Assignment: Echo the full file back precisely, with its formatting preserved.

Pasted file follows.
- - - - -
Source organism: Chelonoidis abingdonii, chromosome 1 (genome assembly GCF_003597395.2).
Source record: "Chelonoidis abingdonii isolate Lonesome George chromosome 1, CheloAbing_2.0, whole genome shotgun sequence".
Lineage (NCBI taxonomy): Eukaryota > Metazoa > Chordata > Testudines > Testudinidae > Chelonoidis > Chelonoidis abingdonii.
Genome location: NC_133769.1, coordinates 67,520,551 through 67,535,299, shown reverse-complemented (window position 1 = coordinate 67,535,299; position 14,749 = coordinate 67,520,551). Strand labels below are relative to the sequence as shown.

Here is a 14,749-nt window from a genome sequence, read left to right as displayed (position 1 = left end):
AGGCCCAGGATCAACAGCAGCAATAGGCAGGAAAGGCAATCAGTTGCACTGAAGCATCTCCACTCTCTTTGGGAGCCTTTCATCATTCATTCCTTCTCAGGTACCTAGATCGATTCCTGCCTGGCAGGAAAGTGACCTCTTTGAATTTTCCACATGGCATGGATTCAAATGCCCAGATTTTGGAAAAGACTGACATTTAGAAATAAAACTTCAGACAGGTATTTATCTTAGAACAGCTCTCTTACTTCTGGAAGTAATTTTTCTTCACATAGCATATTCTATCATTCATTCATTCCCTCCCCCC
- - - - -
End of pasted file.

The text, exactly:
Source organism: Chelonoidis abingdonii, chromosome 1 (genome assembly GCF_003597395.2).
Source record: "Chelonoidis abingdonii isolate Lonesome George chromosome 1, CheloAbing_2.0, whole genome shotgun sequence".
Lineage (NCBI taxonomy): Eukaryota > Metazoa > Chordata > Testudines > Testudinidae > Chelonoidis > Chelonoidis abingdonii.
Genome location: NC_133769.1, coordinates 67,520,551 through 67,535,299, shown reverse-complemented (window position 1 = coordinate 67,535,299; position 14,749 = coordinate 67,520,551). Strand labels below are relative to the sequence as shown.

Here is a 14,749-nt window from a genome sequence, read left to right as displayed (position 1 = left end):
AGGCCCAGGATCAACAGCAGCAATAGGCAGGAAAGGCAATCAGTTGCACTGAAGCATCTCCACTCTCTTTGGGAGCCTTTCATCATTCATTCCTTCTCAGGTACCTAGATCGATTCCTGCCTGGCAGGAAAGTGACCTCTTTGAATTTTCCACATGGCATGGATTCAAATGCCCAGATTTTGGAAAAGACTGACATTTAGAAATAAAACTTCAGACAGGTATTTATCTTAGAACAGCTCTCTTACTTCTGGAAGTAATTTTTCTTCACATAGCATATTCTATCATTCATTCATTCCCTCCCCCC